Tuesday, March 29, 2011

From a secular source...

I've been reading Hemingway's account of life in Paris in the 1920s, in his book, A Moveable Feast. In one section he writes, "It was all part of the fight against poverty that you never win except by not spending. We ate well and cheaply and drank well and cheaply and slept well and warm together and loved each other."

Perhaps overly romanticized, but Hemingway's words make me think that would be a good life. If we live and love simply, is that not the basis for doing considerable good in the world for others? And yet the poet Linda Weltner writes that the consumer culture shouts at us from every vantage point, saying "Not enough, not enough," and torturing us with all those things we have not yet bought, not yet acquired.

Tuesday, March 15, 2011

What can I do?

Radical, individual heart change is a necessary, though not sufficient, condition for the advancement of justice. Injustice thrives because too many of us do nothing about it. We do not hold injustice clearly, unmistakably, and urgently in our field of vision.

There is a great distance between the privileged world we inhabit and take for granted, and that other world where tragedy, disease, destitution, and oppression are rife. We misperceive suffering as their problem, not ours.

We live with a clear conscience, believing that we are not the perpetrators of injustice while also believing that injustice is beyond our power to change.

Mark Labberton, The Dangerous Act of Loving Your Neighbor

Monday, March 7, 2011

A class this long? Surely not!

The prominent theologian Stanley Hauerwas attempted to join a Methodist church some years ago. The pastor told him that before he could join the church, he would need to attend a new member's orientation class that met each week for a year. Hauerwas replied, "I dutifully and gladly did this."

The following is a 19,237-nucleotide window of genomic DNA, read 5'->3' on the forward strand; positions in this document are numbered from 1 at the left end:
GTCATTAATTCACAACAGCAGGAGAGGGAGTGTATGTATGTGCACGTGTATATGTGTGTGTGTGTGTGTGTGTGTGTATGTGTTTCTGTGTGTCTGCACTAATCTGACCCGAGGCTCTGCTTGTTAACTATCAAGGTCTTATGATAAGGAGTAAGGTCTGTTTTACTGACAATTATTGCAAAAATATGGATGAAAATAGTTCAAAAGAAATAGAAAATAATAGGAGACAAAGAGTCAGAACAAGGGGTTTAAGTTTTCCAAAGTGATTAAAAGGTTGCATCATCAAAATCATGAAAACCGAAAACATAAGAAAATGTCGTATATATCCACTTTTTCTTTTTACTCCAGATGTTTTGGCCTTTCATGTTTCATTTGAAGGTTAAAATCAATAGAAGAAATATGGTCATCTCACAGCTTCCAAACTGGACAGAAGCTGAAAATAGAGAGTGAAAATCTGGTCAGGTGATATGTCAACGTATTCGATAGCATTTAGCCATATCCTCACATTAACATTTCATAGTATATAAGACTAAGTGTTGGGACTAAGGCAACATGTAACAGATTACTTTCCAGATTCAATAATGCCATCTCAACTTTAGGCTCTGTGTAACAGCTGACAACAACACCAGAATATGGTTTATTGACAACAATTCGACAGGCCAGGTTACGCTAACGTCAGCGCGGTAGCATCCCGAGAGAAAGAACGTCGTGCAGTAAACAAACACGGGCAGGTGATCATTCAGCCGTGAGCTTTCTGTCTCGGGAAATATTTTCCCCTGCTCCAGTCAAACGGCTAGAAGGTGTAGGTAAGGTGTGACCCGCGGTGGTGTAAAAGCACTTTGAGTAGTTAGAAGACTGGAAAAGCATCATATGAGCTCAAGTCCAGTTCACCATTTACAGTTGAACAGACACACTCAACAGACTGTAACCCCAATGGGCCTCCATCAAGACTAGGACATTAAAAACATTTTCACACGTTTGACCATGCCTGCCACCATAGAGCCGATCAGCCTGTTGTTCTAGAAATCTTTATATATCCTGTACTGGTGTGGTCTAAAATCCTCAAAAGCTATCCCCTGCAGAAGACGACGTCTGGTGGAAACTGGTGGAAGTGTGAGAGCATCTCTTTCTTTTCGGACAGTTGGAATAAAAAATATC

It is rare for a pastor to lay down this requirement for a prospective member. But there is little doubt that the experience is life-changing. Even the very existence of such a program is likely to create congregational renewal.

From the editorial, Going Deeper, The Christian Century, February 22, 2011

Friday, March 4, 2011

A miracle!

In the early 1920s, my grandmother, a template Methodist, was smitten by and betrothed to an Irish Catholic. She converted, somewhat reluctantly. The priest splashed a little water on her and said, "Geraldine, you were born a Methodist, raised a Methodist. Now, thanks be to God, you're a Catholic."

Some weeks later she was grilling steaks in the backyard on the first Friday in Lent. A neighbor, smelling the barbecue, upbraided her for fixing meat on Friday. She got the garden hose, sprinkled a few drops of water on the sirloins and said, "You were born cows, raised as cows. Now, thanks be to God, you are fish!"

Thomas Lynch, The Christian Century, February 22, 2011

Wednesday, March 2, 2011

Back in the saddle...

My apology to readers for being offline for about a month. I'm cranked up again, and ready to continue my conversations with hearty church souls. Please check in at least weekly.